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(Court of Appeal; Wall and Moses LJJ; 21 February 2007)
The maternal grandmother was seeking to become the long-term carer for the three children, aged 8, 5 and 3. The local authority assessment of the grandmother recorded significant positives in her commitment and ability to care for children, but expressed concern about the difficult relationship between the grandmother and the parents, which presented a risk of instability. The judge ordered a further assessment of the grandmother, which led to the local authority developing a new care plan under which the children would gradually move to the grandmother's care, with specific conditions relating to the children's contact with other adults including the parents. After the eldest child, having expressed opposition to living with the grandmother, alleged that the grandmother had allowed the mother to be present during contact, the local authority reverted to the care plan for adoption outside the family. Although the judge found that the mother had not in fact been present during the contact, the judge nonetheless excluded the grandmother as the children's long-term carer. The grandmother appealed.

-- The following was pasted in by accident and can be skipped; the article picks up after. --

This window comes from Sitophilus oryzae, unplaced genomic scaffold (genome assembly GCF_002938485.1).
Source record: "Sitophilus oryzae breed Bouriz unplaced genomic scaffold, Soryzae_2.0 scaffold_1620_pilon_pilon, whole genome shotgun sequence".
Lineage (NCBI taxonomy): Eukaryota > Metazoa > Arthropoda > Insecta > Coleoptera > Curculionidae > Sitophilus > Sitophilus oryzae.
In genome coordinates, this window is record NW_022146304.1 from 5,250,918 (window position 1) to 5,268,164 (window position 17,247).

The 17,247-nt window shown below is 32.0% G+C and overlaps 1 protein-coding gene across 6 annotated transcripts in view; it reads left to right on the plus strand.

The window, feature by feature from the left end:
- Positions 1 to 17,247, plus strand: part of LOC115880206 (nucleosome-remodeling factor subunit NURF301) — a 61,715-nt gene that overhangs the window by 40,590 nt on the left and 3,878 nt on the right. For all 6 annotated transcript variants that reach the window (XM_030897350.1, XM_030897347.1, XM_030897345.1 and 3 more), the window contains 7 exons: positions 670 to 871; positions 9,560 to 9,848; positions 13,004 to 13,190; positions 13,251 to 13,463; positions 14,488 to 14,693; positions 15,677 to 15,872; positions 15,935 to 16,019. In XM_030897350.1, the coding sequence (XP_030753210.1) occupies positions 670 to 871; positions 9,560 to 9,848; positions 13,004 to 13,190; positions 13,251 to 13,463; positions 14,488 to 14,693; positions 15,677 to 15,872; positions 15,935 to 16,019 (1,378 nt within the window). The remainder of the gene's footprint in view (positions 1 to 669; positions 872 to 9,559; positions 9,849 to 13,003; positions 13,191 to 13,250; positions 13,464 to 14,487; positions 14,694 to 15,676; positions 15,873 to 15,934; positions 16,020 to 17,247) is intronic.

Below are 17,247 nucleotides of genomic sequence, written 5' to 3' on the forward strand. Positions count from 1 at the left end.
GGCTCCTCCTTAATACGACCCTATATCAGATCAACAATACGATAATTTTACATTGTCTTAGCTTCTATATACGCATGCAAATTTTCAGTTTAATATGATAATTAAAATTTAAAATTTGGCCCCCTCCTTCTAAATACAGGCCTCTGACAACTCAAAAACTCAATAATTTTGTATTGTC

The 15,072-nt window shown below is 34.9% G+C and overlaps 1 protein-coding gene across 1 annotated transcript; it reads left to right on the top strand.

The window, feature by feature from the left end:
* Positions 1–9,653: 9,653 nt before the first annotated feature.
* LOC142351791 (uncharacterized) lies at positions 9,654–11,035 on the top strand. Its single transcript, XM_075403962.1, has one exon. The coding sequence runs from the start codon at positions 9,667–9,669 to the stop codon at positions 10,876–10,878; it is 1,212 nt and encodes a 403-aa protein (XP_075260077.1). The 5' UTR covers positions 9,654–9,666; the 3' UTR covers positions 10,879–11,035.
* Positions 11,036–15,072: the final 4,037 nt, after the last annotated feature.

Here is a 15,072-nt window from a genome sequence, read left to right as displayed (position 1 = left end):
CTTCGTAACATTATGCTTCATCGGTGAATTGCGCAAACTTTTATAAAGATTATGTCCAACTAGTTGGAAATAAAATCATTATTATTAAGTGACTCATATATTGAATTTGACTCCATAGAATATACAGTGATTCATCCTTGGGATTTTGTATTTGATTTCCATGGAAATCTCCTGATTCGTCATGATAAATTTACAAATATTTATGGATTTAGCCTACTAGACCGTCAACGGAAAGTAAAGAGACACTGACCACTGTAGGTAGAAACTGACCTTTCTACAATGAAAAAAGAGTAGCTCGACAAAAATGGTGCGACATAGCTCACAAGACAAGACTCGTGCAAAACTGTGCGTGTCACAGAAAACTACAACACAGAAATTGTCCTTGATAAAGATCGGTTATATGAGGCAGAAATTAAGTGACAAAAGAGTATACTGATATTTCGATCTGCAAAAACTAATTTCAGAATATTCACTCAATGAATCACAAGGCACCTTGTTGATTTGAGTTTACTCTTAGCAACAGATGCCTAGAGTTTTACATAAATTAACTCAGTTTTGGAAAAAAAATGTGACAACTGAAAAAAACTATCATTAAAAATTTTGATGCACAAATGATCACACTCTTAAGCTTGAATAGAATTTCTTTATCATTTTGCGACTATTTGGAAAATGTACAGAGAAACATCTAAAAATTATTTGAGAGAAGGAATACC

Permission to appeal had been granted because the judge's decision would have been difficult to support if the only factor had been reliance on the expressed wishes of an 8-year-old child. However, the appeal would be dismissed because in fact the judge's decision had been based on the fact that the maternal grandmother would not be able to meet the needs of all three children, because of her relationship with the mother combined with the mother's unpredictability.
Formerly entitled the Ancillary Relief Handbook this is the first resort for thousands of...